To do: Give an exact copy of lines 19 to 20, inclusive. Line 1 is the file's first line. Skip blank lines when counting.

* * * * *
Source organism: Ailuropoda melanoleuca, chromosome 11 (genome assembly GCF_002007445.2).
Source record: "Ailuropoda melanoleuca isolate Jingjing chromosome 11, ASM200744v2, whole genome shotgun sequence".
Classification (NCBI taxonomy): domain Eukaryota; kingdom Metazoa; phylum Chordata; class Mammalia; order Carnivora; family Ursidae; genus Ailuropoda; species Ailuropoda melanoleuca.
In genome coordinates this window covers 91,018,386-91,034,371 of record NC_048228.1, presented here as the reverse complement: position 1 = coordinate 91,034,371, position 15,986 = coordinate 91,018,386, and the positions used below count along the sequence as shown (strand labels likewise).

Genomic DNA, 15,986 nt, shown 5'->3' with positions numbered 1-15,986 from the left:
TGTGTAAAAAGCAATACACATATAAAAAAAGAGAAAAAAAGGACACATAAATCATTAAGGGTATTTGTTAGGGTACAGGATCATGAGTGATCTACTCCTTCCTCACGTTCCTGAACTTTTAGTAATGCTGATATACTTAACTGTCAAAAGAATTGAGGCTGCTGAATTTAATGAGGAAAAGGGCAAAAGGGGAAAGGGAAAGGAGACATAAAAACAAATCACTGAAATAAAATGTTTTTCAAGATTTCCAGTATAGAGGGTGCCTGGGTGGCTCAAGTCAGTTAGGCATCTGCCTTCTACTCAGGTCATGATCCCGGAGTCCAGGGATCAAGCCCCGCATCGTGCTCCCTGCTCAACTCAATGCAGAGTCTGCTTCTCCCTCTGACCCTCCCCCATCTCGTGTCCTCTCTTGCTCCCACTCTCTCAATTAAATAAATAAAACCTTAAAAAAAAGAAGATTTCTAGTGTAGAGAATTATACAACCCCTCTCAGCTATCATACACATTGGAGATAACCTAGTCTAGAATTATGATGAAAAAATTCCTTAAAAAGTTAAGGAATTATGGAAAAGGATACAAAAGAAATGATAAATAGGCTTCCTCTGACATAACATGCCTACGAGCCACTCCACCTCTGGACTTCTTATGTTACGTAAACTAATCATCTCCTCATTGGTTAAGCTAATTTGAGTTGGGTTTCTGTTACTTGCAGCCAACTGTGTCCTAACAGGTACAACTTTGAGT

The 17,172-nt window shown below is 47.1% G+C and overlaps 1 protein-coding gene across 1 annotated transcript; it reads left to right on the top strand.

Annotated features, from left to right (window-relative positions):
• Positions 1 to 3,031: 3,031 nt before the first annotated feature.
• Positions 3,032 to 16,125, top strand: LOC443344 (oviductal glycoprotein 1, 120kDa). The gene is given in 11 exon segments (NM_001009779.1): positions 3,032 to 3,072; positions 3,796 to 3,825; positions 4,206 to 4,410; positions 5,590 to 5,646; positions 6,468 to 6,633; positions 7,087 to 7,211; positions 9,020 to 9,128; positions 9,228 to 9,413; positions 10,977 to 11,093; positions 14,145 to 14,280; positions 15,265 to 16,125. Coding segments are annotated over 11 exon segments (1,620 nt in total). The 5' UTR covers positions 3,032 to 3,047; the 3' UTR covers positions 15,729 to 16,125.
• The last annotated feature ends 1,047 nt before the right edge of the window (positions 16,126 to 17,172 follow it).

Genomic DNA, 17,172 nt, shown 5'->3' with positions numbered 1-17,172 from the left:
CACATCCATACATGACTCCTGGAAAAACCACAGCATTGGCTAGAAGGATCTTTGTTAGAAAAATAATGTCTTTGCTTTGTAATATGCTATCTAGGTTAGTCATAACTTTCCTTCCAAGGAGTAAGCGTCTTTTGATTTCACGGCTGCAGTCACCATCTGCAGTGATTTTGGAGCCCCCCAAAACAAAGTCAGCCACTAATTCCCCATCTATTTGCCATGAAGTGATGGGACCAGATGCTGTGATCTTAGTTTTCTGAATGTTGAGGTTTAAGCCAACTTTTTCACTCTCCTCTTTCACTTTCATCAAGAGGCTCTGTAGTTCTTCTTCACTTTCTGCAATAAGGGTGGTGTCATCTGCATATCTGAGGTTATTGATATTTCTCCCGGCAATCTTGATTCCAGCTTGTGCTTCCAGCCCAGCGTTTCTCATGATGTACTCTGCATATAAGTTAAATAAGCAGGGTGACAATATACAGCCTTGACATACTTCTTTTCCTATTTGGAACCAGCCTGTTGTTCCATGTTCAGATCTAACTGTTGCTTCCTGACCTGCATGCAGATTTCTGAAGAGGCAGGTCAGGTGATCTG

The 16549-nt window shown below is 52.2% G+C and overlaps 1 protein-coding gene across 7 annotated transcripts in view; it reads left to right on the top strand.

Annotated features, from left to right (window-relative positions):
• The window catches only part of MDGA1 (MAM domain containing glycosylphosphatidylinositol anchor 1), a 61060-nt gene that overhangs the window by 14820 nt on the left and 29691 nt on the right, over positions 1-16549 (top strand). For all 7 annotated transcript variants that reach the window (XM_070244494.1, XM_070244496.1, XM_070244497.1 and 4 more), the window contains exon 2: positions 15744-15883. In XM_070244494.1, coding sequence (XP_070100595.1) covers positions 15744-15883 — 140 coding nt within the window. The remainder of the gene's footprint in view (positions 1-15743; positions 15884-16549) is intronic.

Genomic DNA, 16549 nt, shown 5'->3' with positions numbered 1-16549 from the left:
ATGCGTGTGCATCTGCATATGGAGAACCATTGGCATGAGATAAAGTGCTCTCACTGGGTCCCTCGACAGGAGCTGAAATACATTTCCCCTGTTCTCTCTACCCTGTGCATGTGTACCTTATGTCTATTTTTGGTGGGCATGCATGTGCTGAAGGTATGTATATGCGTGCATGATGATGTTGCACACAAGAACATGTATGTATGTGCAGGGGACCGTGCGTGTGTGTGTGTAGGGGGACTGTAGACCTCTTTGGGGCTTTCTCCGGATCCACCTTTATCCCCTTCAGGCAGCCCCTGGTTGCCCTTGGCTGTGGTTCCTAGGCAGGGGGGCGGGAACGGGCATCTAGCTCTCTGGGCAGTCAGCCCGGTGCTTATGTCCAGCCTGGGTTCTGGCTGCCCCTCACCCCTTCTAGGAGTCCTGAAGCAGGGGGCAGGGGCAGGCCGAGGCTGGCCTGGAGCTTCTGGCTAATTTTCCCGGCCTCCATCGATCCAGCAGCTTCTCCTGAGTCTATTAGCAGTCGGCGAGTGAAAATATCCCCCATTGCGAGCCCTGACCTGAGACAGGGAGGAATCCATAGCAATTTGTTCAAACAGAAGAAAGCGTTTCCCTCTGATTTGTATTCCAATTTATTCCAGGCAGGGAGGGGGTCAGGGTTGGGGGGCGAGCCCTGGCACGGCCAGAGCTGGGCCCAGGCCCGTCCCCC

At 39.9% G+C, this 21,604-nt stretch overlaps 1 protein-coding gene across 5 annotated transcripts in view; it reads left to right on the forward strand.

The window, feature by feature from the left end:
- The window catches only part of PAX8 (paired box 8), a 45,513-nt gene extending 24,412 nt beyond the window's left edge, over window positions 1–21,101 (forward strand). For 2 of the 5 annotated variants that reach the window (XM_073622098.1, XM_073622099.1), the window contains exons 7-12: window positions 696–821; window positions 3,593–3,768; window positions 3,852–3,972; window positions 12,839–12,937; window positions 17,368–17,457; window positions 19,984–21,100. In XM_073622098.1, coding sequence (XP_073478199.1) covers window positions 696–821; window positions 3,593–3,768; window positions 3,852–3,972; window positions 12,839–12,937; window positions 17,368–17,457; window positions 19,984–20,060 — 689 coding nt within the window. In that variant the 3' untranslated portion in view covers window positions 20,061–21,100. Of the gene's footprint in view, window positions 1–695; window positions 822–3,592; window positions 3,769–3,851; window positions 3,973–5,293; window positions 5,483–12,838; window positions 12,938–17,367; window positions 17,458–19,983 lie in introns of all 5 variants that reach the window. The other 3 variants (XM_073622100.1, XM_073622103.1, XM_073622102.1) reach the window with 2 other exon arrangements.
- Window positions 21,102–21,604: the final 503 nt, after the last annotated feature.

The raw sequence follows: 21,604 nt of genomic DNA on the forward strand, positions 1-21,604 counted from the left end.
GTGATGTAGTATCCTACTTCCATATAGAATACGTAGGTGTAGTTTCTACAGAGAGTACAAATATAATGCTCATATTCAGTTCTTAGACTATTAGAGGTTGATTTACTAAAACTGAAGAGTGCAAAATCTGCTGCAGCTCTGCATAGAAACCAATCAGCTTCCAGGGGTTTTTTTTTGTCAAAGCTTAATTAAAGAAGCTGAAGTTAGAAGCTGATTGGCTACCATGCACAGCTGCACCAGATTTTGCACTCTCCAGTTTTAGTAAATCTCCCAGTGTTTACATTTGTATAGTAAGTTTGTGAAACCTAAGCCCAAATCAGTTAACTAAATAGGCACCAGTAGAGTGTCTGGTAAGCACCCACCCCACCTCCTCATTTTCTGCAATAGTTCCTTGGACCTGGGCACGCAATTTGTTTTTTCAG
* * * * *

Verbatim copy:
At 39.9% G+C, this 21,604-nt stretch overlaps 1 protein-coding gene across 5 annotated transcripts in view; it reads left to right on the forward strand.

The window, feature by feature from the left end: